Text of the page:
Don't break the bank - Trekking Poles
Written by: Flip-Flop
What was my first impression of trekking poles??
I used to think that they were canes for people in the woods, boy was I wrong.
While prepping our gear for our 2018 Appalachian Trail (AT) thru-hike, my setup seemed to be missing one common item; trekking poles. So I purchased a pair, simply because everyone kept telling me I “needed them” AND for at least the first 500 miles of our thru-hike, I had no idea how to even use them. My brain was too methodical about using them the “right way”, and I quickly noticed how non-dominant my (left) hand was. It was nice to have something in my hands, and to give my arms something to do all day. Although, It was pretty common to spot me holding my (left) trekking pole and just using my right one for the first few months.
Over time, I discovered that there isn’t any “right way” or “wrong way” to use trekking poles and now two thru-hikes later, they have become an extension of my body and my left hand has finally gotten the hang of it.
Here's the secret tho... you don't have to break the bank to get some good poles while you're just starting out. IT'S OKAY!
In my experience, trekking poles are kinda like cars. You can choose to drive a beater, or you can choose to drive a Tesla. Both options have the potential risk to get damaged or damage you, but both will definitely get you to work on time, as long as you leave on time. Right?
My FIRST pair of trekking poles
Eddie Bauer = $33*
My SECOND pair of trekking poles
Montem - Amazon = $70*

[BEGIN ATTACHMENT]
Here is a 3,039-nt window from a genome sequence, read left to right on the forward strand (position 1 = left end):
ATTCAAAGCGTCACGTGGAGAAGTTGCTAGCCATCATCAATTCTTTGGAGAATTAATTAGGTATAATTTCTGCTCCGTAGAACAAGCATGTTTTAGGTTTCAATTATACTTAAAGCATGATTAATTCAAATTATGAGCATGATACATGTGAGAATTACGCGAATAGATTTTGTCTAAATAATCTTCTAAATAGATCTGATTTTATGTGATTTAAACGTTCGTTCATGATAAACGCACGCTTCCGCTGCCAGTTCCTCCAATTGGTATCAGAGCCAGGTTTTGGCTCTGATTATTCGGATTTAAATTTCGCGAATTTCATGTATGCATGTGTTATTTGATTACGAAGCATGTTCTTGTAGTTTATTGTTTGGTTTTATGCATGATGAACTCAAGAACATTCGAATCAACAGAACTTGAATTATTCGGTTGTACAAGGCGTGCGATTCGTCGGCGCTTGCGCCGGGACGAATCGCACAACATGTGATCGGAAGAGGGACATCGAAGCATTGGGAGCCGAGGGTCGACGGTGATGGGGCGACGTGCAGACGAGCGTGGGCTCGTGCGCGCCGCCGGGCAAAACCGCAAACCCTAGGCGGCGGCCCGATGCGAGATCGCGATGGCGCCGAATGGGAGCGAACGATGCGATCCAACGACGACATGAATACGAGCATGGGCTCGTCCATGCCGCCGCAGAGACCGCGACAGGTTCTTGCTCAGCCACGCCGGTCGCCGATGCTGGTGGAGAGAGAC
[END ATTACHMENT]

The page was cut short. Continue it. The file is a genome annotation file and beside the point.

So after my AT thru-hike I retired my yellow poles (shown above) and was in the market for another pair to last me the whole PCT, right? After having such a great experience with my first cheap pair of trekking poles there was no way I was going to pay much more for my second, but I thought I’d treat myself a little. These had fold locks and fake cork, a significant upgrade! The fold locks meant I wasn’t the last one to pack away my poles when we were in town, and fake cork felt much nicer on my hands than grooved plastic. I also got them in white which made them look more like a “Tesla” (Black Diamonds).
Montem - Amazon
However, I think the word might have spread about these bad boys because I don’t remember paying more that $50 last year. These guys lasted me until Ashland, Oregon (PCT), then I threw them in a dumpster because I thought my whole hike was over, boy was I wrong about that. (Trail Tales – Coming Soon!)
My THIRD pair of trekking poles
Black Diamond Trail Back $80* - (Borrowed Pair)
These were trail magic trekking poles!! After the crazy fiasco with flying home for a week and then flying back out to trail towards the end of our PCT thru-hike, I found myself without trekking poles AGAIN. So this pair was actually loaned to me by the best trail angel ever *BEN* and was by far the biggest trekking pole upgrade yet. Black Diamonds (the Tesla) of trekking poles; at least my test drive anyway!
They did not disappoint and I definitely noticed a difference in the stability, and durability of their carbide tips.
Black Diamond Trail Back
So now, since my first trekking poles are retired, my second ones are in the garbage, and my third ones have been sent back to *BEN* I am once again without a pair of trekking poles.
I should mention that when I say “lasted a whole thru-hike” I am talking about the durability of the poles themselves, not the tips. I am a petite and around 145 lb with my pack weight, just to give more perspective on the wear that these trekking poles endured.